Deep Learning-based Regional Image Caption Generation with Refined Descriptions

Kinghorn, Phil (2017) Deep Learning-based Regional Image Caption Generation with Refined Descriptions. Doctoral thesis, Northumbria University.

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Abstract

Image captioning in recent research generally focuses upon small, relatively high-level captions. These captions are generally without detail, or insight. Missing out information which we as humans could easily, and would generally, report. This restricts the usefulness of existing systems within real-world applications. Within this thesis, we propose the following solutions to address these problems.

The first stage proposes a region-based approach, focusing upon regions within images and describing them with attributes. These attributes add more meaning to standard classification labels. Improving the classification label, ‘dog’, produced by existing systems, to the more detailed label ‘white spotted dog’. This adds a large degree of detail when used within template-based description generation. The area of healthcare is also explored in which the system is paired with a visual agent. The agent can describe the environment and report potential hazards, as well as socialising through conversation.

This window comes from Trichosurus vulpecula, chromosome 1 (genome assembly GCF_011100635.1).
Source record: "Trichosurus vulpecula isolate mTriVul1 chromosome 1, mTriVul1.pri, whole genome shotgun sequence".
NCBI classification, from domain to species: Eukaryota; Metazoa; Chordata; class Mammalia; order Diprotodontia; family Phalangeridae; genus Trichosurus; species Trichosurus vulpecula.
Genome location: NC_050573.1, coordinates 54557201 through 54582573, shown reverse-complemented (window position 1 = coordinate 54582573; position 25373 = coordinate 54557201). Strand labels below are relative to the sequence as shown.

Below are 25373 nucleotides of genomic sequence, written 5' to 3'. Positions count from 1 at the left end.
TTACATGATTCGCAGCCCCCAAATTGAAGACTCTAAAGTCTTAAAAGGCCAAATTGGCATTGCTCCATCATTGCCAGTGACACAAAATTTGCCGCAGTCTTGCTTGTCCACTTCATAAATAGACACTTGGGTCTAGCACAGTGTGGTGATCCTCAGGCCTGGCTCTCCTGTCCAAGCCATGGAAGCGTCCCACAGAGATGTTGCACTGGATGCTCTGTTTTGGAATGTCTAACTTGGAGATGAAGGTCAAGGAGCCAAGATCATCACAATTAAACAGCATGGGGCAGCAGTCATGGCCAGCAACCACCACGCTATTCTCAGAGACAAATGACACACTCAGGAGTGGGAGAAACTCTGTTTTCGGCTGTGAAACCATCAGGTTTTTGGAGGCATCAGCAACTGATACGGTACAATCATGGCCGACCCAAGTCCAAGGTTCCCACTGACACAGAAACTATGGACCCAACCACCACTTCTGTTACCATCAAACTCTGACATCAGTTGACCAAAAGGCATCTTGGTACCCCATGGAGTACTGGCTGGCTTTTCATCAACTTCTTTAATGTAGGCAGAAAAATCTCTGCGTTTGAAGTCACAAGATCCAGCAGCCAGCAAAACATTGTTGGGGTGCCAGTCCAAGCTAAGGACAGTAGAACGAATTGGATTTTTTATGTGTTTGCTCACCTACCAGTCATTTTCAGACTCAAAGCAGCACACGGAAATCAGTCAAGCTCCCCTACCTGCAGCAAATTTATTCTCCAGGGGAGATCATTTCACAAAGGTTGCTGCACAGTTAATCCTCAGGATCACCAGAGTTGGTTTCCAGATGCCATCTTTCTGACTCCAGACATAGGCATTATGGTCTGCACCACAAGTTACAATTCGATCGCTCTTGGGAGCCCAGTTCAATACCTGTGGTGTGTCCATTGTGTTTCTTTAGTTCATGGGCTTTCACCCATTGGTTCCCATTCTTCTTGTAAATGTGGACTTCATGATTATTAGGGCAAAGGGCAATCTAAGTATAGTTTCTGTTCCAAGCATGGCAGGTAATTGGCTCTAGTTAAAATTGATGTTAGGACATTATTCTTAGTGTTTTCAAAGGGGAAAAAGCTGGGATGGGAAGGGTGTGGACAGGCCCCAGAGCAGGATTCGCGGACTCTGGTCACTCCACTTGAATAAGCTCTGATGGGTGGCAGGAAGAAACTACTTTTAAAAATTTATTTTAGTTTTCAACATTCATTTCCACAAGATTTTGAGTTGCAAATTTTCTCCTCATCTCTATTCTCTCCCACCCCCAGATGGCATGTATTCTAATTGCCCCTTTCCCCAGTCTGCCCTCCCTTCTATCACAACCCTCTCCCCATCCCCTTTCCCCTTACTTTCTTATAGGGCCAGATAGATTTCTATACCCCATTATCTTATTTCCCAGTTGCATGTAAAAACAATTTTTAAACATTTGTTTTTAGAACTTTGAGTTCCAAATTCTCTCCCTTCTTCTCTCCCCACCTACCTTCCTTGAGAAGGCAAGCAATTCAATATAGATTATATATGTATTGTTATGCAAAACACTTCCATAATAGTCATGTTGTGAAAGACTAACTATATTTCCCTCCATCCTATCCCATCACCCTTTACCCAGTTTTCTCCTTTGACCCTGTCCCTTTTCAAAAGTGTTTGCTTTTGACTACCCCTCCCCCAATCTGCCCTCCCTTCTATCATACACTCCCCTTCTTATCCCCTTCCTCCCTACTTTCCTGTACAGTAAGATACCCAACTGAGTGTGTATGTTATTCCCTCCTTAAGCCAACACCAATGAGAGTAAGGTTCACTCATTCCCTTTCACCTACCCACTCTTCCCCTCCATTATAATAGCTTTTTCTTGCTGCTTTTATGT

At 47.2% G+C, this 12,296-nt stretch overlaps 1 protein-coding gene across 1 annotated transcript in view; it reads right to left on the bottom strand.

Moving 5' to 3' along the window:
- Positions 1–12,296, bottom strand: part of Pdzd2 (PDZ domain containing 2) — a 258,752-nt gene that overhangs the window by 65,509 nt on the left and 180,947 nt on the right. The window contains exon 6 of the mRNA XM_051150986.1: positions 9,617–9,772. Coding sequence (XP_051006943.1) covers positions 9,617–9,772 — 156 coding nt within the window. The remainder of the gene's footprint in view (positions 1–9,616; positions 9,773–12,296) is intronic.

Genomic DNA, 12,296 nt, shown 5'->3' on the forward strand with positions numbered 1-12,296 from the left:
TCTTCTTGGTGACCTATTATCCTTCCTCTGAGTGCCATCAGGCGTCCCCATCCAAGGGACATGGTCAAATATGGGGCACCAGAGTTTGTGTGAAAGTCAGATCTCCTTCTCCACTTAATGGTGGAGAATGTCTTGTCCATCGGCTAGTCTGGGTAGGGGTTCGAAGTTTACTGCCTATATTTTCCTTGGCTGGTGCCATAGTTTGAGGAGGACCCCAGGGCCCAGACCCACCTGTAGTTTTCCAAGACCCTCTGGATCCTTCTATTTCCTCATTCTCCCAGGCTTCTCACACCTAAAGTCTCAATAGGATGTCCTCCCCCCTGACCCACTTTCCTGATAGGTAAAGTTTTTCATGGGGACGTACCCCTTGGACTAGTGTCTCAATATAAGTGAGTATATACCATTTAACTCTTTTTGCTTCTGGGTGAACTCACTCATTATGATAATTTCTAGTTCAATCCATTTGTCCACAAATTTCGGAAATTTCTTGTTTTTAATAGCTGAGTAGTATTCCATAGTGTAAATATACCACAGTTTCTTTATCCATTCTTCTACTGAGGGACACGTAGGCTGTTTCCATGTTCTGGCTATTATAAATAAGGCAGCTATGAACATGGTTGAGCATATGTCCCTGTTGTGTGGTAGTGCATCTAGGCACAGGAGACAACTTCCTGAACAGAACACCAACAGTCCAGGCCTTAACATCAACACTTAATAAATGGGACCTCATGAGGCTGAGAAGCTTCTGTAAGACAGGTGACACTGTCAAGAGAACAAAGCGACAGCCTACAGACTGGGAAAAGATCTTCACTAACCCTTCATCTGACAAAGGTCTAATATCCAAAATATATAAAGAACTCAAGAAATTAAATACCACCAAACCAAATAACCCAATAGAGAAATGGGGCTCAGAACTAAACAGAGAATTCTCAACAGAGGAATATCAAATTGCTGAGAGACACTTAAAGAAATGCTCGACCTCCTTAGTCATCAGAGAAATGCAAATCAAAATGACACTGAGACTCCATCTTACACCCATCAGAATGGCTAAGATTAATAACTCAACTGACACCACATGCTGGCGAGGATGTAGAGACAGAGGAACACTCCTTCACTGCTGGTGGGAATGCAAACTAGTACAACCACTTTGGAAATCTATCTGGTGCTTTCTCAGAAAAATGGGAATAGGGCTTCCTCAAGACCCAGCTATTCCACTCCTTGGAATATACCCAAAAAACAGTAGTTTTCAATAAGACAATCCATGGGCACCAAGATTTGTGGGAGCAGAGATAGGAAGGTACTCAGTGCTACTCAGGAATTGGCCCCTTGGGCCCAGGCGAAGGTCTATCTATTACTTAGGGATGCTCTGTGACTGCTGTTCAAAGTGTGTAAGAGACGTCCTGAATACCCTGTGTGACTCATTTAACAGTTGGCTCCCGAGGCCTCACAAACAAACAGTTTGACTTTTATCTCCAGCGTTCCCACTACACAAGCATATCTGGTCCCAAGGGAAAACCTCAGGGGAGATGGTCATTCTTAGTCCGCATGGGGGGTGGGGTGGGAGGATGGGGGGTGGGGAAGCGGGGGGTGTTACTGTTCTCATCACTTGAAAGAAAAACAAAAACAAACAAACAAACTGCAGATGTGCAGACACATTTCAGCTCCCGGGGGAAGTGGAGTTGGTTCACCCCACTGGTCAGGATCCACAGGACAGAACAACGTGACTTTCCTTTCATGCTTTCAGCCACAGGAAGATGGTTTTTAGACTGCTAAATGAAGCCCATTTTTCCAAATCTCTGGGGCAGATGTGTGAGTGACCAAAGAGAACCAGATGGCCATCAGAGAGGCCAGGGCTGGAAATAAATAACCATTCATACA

The second stage improves upon the previous architecture, by proposing another region-based architecture which removes the rigidity of templates. Instead sentences are generated through a Recurrent Neural Network. Training this architecture on multiple smaller datasets allows for a quicker training stage, with less computing power required during both training and testing. An encoder-decoder structure is proposed to translate the detailed region labels into full image descriptions. This produces natural sounding descriptive phrases that accurately depict the contents of an image.

The third stage proposes a hierarchically trained, end-to-end style system to generate an image description with the same required functionality to describe detections in detail but without the need for multiple models. This system can utilise the humanoid robot’s vision and voice synthesis capabilities. Overall, the above proposed systems within this research outperform many state-of-the-art methods for the refined image description generation task, especially with complex and out-of-domain images, such as images of paintings.

Item Type: Thesis (Doctoral)
Subjects: G400 Computer Science
Department: Faculties > Engineering and Environment > Computer and Information Sciences
University Services > Graduate School > Doctor of Philosophy
Depositing User: Ellen Cole
Date Deposited: 18 Feb 2019 15:35
Last Modified: 26 Oct 2019 08:37
URI: http://nrl.northumbria.ac.uk/id/eprint/38078

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